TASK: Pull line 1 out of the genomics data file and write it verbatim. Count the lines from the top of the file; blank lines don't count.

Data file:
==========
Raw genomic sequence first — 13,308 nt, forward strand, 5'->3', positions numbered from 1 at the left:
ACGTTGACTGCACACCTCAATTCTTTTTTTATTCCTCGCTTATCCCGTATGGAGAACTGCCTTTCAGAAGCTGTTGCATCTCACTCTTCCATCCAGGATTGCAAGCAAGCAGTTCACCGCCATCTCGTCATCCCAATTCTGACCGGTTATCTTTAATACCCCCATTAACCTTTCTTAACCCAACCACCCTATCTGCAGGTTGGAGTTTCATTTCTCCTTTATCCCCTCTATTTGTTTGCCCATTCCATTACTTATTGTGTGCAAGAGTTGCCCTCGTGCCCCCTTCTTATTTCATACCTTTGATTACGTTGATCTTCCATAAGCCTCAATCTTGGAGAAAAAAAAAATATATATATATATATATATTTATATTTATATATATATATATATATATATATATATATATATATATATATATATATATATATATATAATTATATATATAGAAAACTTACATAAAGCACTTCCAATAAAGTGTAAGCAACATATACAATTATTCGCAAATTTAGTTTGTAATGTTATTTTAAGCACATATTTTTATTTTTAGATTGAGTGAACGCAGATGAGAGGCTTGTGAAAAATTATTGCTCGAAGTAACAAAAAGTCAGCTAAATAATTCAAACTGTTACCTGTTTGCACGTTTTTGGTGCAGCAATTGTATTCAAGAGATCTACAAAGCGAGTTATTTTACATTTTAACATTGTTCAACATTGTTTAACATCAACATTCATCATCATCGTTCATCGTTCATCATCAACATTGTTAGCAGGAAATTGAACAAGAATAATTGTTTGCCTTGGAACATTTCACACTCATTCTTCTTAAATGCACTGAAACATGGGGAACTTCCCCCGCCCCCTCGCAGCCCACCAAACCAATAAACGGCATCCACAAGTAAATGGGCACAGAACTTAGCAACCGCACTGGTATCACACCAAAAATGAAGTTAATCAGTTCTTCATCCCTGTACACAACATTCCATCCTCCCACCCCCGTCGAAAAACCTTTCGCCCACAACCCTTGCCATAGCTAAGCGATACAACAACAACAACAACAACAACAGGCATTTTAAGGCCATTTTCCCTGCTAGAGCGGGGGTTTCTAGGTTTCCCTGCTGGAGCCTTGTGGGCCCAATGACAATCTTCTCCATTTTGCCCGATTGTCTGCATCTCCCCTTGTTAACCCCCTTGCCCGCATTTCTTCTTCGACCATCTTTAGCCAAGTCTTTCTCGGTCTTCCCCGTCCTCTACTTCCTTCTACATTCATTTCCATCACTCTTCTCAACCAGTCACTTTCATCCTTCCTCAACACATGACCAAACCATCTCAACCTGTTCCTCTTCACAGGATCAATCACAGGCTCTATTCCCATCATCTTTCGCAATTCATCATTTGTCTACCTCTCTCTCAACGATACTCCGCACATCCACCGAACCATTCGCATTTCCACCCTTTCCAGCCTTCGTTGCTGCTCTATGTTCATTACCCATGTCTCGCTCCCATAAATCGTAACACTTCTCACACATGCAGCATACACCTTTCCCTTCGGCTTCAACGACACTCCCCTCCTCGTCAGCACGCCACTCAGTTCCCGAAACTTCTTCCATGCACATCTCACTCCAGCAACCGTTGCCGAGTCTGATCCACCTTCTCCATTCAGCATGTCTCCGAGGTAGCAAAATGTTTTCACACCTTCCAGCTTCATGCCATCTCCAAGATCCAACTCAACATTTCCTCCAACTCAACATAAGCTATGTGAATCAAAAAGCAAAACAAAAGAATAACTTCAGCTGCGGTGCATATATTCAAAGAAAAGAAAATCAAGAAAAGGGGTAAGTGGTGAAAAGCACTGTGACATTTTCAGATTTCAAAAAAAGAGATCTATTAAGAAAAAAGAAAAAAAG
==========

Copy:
Raw genomic sequence first — 13,308 nt, forward strand, 5'->3', positions numbered from 1 at the left: